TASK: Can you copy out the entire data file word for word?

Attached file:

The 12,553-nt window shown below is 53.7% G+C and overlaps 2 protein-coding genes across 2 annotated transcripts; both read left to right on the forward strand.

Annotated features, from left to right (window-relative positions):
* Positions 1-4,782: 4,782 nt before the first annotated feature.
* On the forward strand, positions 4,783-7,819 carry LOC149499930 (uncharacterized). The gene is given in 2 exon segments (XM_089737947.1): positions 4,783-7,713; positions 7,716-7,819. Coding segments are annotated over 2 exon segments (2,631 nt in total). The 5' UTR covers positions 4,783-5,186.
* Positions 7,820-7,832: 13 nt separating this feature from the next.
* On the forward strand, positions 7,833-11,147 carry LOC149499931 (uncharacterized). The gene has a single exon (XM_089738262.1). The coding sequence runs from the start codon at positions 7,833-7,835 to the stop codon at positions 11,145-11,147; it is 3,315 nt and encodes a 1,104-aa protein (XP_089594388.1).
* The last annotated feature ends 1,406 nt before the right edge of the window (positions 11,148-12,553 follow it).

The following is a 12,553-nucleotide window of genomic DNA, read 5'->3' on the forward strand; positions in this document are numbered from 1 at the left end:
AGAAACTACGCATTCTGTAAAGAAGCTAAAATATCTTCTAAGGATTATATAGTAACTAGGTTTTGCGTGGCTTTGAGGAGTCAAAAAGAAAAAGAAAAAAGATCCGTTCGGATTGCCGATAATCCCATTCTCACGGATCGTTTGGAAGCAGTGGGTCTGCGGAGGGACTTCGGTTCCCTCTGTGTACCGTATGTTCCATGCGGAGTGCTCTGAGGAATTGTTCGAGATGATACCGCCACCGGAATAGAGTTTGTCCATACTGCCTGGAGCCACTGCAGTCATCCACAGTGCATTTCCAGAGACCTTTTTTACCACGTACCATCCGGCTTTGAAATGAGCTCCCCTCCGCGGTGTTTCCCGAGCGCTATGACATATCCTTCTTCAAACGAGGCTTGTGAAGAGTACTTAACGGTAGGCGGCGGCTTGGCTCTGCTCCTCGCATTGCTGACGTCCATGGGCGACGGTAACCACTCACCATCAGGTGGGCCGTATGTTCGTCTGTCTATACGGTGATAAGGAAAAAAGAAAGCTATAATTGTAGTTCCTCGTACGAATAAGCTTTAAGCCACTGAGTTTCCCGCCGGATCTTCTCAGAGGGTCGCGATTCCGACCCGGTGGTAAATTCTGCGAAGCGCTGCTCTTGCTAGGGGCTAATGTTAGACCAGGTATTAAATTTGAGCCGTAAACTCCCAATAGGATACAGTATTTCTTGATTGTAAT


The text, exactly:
The 12,553-nt window shown below is 53.7% G+C and overlaps 2 protein-coding genes across 2 annotated transcripts; both read left to right on the forward strand.

Annotated features, from left to right (window-relative positions):
* Positions 1-4,782: 4,782 nt before the first annotated feature.
* On the forward strand, positions 4,783-7,819 carry LOC149499930 (uncharacterized). The gene is given in 2 exon segments (XM_089737947.1): positions 4,783-7,713; positions 7,716-7,819. Coding segments are annotated over 2 exon segments (2,631 nt in total). The 5' UTR covers positions 4,783-5,186.
* Positions 7,820-7,832: 13 nt separating this feature from the next.
* On the forward strand, positions 7,833-11,147 carry LOC149499931 (uncharacterized). The gene has a single exon (XM_089738262.1). The coding sequence runs from the start codon at positions 7,833-7,835 to the stop codon at positions 11,145-11,147; it is 3,315 nt and encodes a 1,104-aa protein (XP_089594388.1).
* The last annotated feature ends 1,406 nt before the right edge of the window (positions 11,148-12,553 follow it).

The following is a 12,553-nucleotide window of genomic DNA, read 5'->3' on the forward strand; positions in this document are numbered from 1 at the left end:
AGAAACTACGCATTCTGTAAAGAAGCTAAAATATCTTCTAAGGATTATATAGTAACTAGGTTTTGCGTGGCTTTGAGGAGTCAAAAAGAAAAAGAAAAAAGATCCGTTCGGATTGCCGATAATCCCATTCTCACGGATCGTTTGGAAGCAGTGGGTCTGCGGAGGGACTTCGGTTCCCTCTGTGTACCGTATGTTCCATGCGGAGTGCTCTGAGGAATTGTTCGAGATGATACCGCCACCGGAATAGAGTTTGTCCATACTGCCTGGAGCCACTGCAGTCATCCACAGTGCATTTCCAGAGACCTTTTTTACCACGTACCATCCGGCTTTGAAATGAGCTCCCCTCCGCGGTGTTTCCCGAGCGCTATGACATATCCTTCTTCAAACGAGGCTTGTGAAGAGTACTTAACGGTAGGCGGCGGCTTGGCTCTGCTCCTCGCATTGCTGACGTCCATGGGCGACGGTAACCACTCACCATCAGGTGGGCCGTATGTTCGTCTGTCTATACGGTGATAAGGAAAAAAGAAAGCTATAATTGTAGTTCCTCGTACGAATAAGCTTTAAGCCACTGAGTTTCCCGCCGGATCTTCTCAGAGGGTCGCGATTCCGACCCGGTGGTAAATTCTGCGAAGCGCTGCTCTTGCTAGGGGCTAATGTTAGACCAGGTATTAAATTTGAGCCGTAAACTCCCAATAGGATACAGTATTTCTTGATTGTAAT